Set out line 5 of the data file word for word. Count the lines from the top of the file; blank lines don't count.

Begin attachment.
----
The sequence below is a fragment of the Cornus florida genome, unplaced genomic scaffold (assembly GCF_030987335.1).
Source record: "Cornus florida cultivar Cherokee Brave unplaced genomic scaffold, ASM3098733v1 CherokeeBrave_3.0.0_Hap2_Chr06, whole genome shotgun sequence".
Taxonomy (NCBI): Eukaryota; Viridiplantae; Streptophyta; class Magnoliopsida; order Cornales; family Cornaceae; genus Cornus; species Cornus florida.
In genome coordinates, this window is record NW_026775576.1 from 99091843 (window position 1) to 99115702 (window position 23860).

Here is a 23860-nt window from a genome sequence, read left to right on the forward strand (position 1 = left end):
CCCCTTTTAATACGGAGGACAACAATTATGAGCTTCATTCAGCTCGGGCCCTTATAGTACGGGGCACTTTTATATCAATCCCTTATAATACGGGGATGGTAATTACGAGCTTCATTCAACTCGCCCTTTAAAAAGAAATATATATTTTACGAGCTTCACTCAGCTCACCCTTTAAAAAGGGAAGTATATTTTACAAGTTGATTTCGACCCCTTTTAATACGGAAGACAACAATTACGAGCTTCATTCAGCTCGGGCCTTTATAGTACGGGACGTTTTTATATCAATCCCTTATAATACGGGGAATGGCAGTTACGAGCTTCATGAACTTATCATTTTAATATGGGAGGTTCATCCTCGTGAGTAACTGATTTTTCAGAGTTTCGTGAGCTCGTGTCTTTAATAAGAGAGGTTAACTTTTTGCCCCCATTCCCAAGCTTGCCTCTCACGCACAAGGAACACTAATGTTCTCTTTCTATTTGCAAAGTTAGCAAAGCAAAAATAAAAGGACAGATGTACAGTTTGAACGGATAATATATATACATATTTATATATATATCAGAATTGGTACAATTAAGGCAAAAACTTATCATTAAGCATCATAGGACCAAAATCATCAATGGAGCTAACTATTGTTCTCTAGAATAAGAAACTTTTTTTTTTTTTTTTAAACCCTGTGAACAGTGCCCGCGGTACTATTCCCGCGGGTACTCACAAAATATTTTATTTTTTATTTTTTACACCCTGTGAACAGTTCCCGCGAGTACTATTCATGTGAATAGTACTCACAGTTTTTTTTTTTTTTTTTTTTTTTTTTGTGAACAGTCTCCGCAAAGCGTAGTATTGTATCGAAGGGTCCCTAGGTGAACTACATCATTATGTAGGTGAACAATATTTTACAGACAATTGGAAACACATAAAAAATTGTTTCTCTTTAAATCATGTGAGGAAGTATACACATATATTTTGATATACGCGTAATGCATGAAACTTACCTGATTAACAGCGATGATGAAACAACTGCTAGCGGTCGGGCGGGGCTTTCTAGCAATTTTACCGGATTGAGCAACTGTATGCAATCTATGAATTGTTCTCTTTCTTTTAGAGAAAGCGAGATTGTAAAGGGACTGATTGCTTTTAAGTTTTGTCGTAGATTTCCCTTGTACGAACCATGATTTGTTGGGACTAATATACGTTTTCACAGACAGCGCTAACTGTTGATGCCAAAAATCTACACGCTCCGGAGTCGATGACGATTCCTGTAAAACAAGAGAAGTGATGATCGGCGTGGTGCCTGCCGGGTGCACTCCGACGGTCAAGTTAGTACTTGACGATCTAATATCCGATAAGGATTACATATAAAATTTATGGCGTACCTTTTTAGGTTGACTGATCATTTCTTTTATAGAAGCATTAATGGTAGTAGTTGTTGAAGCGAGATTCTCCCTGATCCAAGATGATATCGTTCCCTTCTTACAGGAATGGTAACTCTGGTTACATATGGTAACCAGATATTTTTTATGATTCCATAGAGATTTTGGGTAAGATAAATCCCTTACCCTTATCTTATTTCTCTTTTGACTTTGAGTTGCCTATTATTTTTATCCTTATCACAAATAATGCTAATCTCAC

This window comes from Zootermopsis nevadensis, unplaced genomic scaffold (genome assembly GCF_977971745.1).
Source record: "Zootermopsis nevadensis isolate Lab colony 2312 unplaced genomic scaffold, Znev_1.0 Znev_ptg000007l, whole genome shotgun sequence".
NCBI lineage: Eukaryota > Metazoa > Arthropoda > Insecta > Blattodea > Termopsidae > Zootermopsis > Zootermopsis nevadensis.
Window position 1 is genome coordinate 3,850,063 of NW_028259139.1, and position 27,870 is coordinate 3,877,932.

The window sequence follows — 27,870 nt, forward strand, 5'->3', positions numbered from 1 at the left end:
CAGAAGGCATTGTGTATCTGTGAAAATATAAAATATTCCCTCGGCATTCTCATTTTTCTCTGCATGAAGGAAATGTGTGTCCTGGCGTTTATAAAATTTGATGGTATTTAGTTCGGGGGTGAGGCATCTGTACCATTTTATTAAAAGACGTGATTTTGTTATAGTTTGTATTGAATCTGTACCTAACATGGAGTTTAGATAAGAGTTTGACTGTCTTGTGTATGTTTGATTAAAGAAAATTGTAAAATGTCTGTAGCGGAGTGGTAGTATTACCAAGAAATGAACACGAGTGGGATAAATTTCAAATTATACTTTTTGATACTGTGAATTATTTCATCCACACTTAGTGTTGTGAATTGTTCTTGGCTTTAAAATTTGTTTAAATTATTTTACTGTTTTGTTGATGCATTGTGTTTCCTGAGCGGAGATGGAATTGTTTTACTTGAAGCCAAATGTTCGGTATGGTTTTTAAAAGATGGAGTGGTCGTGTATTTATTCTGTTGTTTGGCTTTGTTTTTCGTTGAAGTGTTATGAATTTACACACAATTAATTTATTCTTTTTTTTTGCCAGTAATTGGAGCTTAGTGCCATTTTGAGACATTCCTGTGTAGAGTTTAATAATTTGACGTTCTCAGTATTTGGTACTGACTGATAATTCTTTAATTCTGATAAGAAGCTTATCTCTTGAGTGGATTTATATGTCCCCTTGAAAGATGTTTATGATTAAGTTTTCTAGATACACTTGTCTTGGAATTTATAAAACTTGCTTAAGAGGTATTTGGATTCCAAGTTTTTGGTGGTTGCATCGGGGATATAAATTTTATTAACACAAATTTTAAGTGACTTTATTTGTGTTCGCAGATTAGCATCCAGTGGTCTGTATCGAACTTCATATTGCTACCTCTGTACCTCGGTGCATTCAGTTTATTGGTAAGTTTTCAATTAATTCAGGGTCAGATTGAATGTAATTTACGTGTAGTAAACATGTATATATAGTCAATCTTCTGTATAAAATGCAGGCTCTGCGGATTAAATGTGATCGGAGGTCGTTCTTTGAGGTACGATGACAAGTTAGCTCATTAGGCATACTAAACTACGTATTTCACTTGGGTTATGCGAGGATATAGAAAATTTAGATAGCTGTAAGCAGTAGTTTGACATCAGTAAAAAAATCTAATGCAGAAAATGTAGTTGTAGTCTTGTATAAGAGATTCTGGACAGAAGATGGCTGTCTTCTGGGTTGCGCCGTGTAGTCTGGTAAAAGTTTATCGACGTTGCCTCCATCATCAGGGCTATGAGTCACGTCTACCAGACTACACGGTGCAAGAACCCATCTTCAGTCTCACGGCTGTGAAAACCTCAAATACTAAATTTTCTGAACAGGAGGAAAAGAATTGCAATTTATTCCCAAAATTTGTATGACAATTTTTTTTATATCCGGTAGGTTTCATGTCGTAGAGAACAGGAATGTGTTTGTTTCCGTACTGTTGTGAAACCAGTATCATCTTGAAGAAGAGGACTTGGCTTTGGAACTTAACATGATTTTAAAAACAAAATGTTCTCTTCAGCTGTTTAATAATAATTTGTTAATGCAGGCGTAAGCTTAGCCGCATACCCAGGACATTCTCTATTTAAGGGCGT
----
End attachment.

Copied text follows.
Here is a 23860-nt window from a genome sequence, read left to right on the forward strand (position 1 = left end):